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Best practice in digital receipts and loyalty marketing needs to change

(Image credit: Image Credit: SFIO CRACHO / Shutterstock)

Digital receipts and loyalty schemes have earned themselves a bad rap in the past. Seen as a sneaky tactic to get us to opt-in to everything, they open the door for consumers’ inboxes to be bombarded with unwanted and increasingly annoying marketing emails. And with consumers turning more and more to using apps in this space, it’s clear that the retail and tech industry needs to rebuild trust – especially in cases where excessive amounts of personal data are being collected at sign-up. Luckily, with the likes of new seamless digital receipt services, it seems the improved model has arrived, and it relies heavily on common sense. After all, receipts and loyalty schemes aren’t ground-breaking products, but with tech advancements and environmental concerns rapidly changing the way we access and use them, it’s time for an update.

Despite this logical progression, some loyalty and reward schemes remain confusing and, even worse, alienating, when rewards should be simple and, most importantly, rewarding. KFC’s ‘Colonel’s Club’ and Greggs Rewards apps both stand as examples that successfully achieve this. Both offer smart, intuitive interfaces that prioritise genuine consumer incentives over-collecting data and compliment how people actually shop.

The move towards a new model that protects public interest and privacy is especially important considering the introduction of the GDPR. The changes, that came into effect in May last year, signalled that it’s time to change our thinking and behaviour around marketing and communication for good. Similar to the way Open Banking shifted the culture within big banks and encouraged a move to liberate bank data, putting some control back into the hands of consumers.

GDPR has turned the tap off mindless email marketing – which has been long overdue. Regardless of regulation, ‘spamming’ consumers has never been an effective marketing method; now we can utilise these new confines to have meaningful conversations with consumers. But only when appropriate and, crucially, when they want to. A receipt is a receipt – it isn’t a call to action, it just needs to be there when we need it. Similarly, a reward should be a reward, not an excuse to be marketed to by email or via push notifications nudging you to return back to a page or product before you’ve even had a chance to finish your blueberry muffin!

In any case, this effective littering of consumers’ inboxes with marketing emails tied to loyalty schemes only serves to dilute your message. If you’re doing the same thing multiple times without results, surely it makes sense to stop doing it. Instead, companies should focus on delivering a clear and simple message once – if it’s done well, you can trust consumers will remember it and, if intrigued, subsequently seek out more information.

Transparency and simplicity

What should have been a slick means of B2C communication, superfluous email marketing has become the digital equivalent of receiving junk mail and leaflets through your letterbox. It’s just as annoying but even less effective as, thanks to the unsubscribe button, it’s easy to opt out of. At Flux, we believe in quality over quantity – something we’re very proud of when communicating to our users.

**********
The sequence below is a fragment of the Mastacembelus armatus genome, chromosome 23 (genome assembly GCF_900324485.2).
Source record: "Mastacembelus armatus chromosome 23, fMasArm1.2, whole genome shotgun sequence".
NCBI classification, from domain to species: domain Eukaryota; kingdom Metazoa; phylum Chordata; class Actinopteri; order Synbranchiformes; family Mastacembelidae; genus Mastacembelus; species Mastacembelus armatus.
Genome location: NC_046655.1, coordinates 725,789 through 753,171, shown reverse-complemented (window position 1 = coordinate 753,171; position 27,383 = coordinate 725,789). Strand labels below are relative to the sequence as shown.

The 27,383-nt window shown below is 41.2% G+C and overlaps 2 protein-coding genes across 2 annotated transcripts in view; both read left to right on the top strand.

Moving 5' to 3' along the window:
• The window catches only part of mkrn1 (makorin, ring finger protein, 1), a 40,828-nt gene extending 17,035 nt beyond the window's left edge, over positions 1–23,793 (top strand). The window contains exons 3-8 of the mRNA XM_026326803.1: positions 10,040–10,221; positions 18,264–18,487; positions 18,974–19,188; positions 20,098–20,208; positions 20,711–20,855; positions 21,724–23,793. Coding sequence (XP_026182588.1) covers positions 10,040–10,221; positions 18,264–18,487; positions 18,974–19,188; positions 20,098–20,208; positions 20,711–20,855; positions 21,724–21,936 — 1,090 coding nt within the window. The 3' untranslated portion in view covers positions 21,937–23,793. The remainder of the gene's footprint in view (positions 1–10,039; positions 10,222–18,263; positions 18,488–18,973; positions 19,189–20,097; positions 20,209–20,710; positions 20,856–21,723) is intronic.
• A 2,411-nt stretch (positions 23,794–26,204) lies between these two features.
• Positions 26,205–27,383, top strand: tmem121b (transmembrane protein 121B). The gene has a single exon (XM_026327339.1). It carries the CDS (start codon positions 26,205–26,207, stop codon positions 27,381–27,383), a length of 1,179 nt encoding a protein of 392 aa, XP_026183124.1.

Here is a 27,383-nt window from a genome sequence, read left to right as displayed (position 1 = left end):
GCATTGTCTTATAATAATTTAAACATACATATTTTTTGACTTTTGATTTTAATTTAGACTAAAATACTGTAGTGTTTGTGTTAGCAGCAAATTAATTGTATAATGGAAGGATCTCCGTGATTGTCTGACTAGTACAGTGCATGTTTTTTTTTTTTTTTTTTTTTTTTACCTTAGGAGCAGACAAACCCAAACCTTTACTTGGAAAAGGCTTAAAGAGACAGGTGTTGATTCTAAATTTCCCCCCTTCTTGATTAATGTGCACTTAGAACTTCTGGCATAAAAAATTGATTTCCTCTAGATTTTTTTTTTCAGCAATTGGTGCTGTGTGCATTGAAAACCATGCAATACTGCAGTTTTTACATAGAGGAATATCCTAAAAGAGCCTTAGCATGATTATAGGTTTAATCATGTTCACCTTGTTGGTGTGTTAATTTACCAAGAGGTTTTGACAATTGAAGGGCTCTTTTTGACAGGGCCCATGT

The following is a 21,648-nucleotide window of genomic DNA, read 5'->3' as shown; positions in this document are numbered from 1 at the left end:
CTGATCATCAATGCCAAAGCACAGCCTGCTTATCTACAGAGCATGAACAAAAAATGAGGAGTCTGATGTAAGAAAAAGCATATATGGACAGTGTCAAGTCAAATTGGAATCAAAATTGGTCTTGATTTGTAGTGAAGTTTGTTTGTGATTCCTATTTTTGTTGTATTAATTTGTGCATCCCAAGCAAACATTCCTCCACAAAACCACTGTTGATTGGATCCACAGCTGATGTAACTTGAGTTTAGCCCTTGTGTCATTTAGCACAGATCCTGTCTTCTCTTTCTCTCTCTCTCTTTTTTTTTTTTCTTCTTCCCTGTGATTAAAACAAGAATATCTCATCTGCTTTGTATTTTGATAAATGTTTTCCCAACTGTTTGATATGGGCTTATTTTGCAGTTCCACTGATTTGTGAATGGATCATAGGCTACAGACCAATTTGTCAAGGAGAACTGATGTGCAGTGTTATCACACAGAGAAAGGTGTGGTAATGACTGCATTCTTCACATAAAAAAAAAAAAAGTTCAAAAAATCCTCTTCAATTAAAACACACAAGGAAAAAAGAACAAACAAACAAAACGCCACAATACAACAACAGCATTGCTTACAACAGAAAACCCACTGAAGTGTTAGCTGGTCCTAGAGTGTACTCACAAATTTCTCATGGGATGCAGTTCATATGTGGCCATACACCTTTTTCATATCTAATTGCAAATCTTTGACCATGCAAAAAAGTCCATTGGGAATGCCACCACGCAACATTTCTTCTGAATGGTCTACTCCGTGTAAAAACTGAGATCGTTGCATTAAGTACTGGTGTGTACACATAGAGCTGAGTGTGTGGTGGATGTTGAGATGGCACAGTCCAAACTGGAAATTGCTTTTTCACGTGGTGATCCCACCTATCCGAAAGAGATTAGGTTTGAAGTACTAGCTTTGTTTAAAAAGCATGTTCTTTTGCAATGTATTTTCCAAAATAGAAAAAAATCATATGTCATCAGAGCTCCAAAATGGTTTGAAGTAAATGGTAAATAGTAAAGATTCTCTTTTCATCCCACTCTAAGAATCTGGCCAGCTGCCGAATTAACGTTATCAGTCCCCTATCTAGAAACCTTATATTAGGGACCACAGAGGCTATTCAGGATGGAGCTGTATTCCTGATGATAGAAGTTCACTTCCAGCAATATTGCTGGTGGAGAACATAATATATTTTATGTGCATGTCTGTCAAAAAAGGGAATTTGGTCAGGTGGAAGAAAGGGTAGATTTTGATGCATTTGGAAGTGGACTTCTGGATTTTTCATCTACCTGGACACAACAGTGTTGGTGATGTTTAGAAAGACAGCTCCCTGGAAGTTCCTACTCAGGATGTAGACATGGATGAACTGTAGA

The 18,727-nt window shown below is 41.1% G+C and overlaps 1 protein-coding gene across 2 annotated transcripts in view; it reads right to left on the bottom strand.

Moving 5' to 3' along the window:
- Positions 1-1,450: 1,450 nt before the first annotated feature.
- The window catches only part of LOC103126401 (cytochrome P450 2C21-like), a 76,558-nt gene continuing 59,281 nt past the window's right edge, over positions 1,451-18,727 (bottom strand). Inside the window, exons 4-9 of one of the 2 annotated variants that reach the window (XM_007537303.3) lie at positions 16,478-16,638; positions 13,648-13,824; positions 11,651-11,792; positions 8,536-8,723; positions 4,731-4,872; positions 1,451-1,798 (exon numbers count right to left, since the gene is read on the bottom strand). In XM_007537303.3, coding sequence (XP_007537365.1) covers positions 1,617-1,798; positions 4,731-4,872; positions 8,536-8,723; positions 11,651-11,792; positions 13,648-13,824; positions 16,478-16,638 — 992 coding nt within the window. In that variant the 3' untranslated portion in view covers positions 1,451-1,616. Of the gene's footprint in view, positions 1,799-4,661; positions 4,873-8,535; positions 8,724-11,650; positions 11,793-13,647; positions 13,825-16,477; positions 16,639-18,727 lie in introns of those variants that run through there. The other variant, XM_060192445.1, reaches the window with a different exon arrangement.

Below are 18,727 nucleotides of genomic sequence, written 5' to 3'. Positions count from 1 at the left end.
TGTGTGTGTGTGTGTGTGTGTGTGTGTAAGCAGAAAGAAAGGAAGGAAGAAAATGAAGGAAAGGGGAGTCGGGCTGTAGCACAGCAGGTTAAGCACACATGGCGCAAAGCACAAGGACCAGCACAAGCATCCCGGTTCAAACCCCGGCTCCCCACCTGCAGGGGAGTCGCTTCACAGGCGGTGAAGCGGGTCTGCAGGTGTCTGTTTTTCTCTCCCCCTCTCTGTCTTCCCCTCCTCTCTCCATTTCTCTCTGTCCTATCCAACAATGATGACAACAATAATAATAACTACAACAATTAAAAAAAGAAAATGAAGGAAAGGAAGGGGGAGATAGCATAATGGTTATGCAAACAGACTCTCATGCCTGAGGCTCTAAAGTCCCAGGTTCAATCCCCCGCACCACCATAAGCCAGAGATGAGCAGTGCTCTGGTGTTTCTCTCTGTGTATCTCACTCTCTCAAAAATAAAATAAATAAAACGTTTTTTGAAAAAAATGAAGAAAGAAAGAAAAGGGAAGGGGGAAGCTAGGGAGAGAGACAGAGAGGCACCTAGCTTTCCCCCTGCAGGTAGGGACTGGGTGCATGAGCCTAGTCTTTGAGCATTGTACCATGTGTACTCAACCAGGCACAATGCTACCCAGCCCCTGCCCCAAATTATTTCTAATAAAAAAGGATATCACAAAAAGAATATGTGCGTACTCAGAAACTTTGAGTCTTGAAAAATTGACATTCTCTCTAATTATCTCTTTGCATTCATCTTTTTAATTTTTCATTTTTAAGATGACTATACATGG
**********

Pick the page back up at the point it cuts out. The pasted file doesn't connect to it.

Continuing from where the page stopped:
Along with providing quality, it’s also important to provide clarity. Confusing reward schemes are rarely worth it – with the exception of sophisticated schemes like Nectar Cards or Amex points.  We all live busy lives and will quickly become disenchanted with a process that requires us to jump through hoops or share more information than seems appropriate. Low-value rewards need to be easy to access and use, while high-value rewards require you to be frank about barriers to entry. Simply put, if you’re going to reward people, be clear and be generous. 

Much of what the new digital receipts and loyalty scheme model is about is exactly this idea of transparency and simplicity – giving people what they expect, in the most seamless way possible. People already know how to use receipts, we’ve been using them forever. So digital receipts shouldn’t be looking to vastly update or drastically change the way receipts work, especially as this requires retraining customers and staff, modifying their behaviour in retail space. Instead, we need to make the way digital receipts are delivered seamless and in-line with the way we purchase products and use technology in this digital age. Flux allows this by delivering receipts, loyalty and rewards directly into the banking app. Currently, available with Starling, Barclays Launchpad and Monzo. So there is no need for customers to download another app, use a specific bank card or wait for an email. Instead, we’re aiming to ensure a seamless option available for everyone, everywhere.

In a bid to make them both effective and engaging, digital receipts and rewards should do exactly what they say on the tin. They’re both the result of continued custom, and if we look to use them in disingenuous ways to drive more custom, people are going to be turned off and will consequently turn away from these companies. The introduction of GDPR has meant that data privacy is more relevant and prolific in public consciousness than ever before. But it’s a mistake to view this ‘clamp down’ as threatening or restrictive. Instead, it should be viewed as an opportunity to transform how we think inside the box in order to better serve consumers.

Farhana Draine, head of Compliance, Flux